Ten Items No Woman Should Leave Home Without

essential travel items for women

Mexico, Morocco, Milwaukee—it doesn’t matter where I’m headed, how long I’m staying or how high- and low-end I’m traveling. There are some things I simply don’t leave home without. Ten things, actually.

What makes these items carry-along must-haves? They’re multi-faceted, ever-useful, easy to carry and not often readily available in foreign locales. These are ten items that earn their sliver of suitcase space—and that no woman should travel without.

10. Pocket lint-roller

H&M turned me on to these on-the-go lint removers. Cheap and compact, they’re an easy way to spruce up less-than-fresh-pressed travel clothes. Plus, the sticky tape can serve all sorts of adhesive purposes—for instance, leaving a note taped to the hotel room door of that hot guy you met.

9. Tide To-Go Stick

When you’re on the road, you don’t always know when you’re next opportunity to launder your clothes will be. That’s where the Tide To-Go stain remover stick comes in. A quick fix to hold you over till your next laundrymat (or hostel sink), these are a god-send for anyone living out a suitcase and wanting to look fresh. I especially like the mini-size stick.

8. Hair Ties

essential travel items for womenEvery woman knows how darn useful a hair tie is. A rubber band, a sling shot, a child-proofing solution for hotel room cabinets and, oh yeah, the quickest way to pull your hair back—throw one around your wrist and watch the ways it comes in handy.

7. Lip Balm

Changes in climate—and that darn airplane cabin air—can have a serious drying-out effect. Lip balm soothes and hydrates, and gives you a little no-fuss sheen. To double the utility, get a lip balm with an SPF in it; you can dab a thin layer on your nose in the event you’re caught outside without sunscreen. In a pinch, you can also use a melty lip balm as heavy-duty hand salve.

6. Face Cleansing Wipes

tenthings_300x250_2If you’re going rough-and-tumble, you may not always have access to a sink—or running water. Cleansing wipes are your stand-in for face washing. They can also be used to freshen up during long hikes, or remove chlorine and sunscreen after getting out of a pool. Bonus: they can double as sanitizing hand wipes and baby wipes.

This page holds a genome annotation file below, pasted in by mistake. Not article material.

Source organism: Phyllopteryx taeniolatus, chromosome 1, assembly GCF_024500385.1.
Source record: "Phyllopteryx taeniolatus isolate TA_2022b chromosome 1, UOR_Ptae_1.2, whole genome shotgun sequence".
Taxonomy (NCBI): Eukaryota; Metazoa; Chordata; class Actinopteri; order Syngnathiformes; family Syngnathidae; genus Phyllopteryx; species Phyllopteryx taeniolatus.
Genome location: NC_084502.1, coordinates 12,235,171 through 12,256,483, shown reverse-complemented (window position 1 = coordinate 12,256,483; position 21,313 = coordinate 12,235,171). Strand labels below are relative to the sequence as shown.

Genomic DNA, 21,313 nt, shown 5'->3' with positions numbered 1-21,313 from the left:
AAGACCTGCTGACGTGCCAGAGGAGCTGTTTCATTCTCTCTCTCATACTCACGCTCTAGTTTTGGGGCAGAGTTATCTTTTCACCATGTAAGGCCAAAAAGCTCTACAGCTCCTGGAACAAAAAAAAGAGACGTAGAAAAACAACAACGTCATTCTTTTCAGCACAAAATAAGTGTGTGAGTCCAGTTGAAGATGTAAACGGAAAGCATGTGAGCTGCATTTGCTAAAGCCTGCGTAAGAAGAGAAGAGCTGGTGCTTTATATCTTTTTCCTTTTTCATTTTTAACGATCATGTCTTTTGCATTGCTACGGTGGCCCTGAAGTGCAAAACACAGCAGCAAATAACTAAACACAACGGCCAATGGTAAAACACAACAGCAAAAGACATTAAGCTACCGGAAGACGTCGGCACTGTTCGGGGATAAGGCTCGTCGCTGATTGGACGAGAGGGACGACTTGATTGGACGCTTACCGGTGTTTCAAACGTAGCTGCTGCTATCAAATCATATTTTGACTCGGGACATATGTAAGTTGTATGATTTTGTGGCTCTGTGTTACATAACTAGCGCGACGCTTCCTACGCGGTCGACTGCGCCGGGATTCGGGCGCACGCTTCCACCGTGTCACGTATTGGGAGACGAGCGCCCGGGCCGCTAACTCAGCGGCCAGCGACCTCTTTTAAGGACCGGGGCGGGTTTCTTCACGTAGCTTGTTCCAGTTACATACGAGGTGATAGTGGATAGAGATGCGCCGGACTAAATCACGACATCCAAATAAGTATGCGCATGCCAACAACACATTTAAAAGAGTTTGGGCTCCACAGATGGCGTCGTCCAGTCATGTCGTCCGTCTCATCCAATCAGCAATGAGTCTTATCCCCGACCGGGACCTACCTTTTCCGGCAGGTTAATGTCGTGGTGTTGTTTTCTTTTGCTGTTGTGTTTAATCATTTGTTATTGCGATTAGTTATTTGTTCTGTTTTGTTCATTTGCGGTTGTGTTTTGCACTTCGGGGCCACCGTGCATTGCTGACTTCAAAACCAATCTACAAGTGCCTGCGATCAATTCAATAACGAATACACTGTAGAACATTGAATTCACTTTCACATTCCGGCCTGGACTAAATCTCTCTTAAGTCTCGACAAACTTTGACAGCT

5. Hat

Unfamiliar showers, salt water, hotel sample shampoo: the chances of a bad-hair increase exponentially on the road. And sometimes there’s only one solution—a hat. I’m a fan of slouchy beanies and hip berets, but there’s also practical uses for a hat. A thick beanie will keep you warm in cold locales, while a floppy, Jackie-O sun hat will shield you from beach rays. And you’ll look so glamorous, no one will notice what you’re hiding.

4. Bobby Pins

Ten items now womean should leave home withoutThey’re not just for pulling your bangs back! Even ladies with short dos should be sure to never leave home without a couple of these oh-so-useful pins. Alternative uses: clothespin, bookmark, lock picker. Need more? Check out 50 uses for the almighty bobby pin.

3. Scarf

Unless I was headed snow-ward, I used to never bother packing a scarf with me—until a Matador article changed my life. A towel, a sarong, an easy cover-up in Muslim countries: I used a scarf for all these things on my last trip, and I’ll never go scarf-less again.

2. Tissue

Not so much for nose-blowing, but for toilet paper. Unstocked bathrooms can make for uncomfortable situations, while restrooms in many third-world countries charge for toilet paper—and if you’re out of coins, you’re out of luck. There’s no reason to be caught unprepared. Plus, carrying tissue will remind you of your grandmother—mine kept a sheet tucked under her watchband for quick access. Now that’s quick thinking.

1. Period supplies

The most obvious must-bring is also the most important. Changes in food and sleep habits can cause fluctuations in one’s cycle—so even if you’re not due to menstruate, you should still be prepared. The availability of more Western period supplies like tampons and menstrual cups vary in availability overseas. Women who use super-plus or organic tampons can find themselves especially out-of-luck on the road. Many woman travelers laud the reusable wonders of DivaCups and washable LunaPads; I prefer to pack plenty of applicator-less tampons, as they’re easy to carry and don’t require rewashing. At the very least, a couple of individually packaged pads and panty liners are sure to come in handy.

What about you, ladies? What items can’t you leave home without?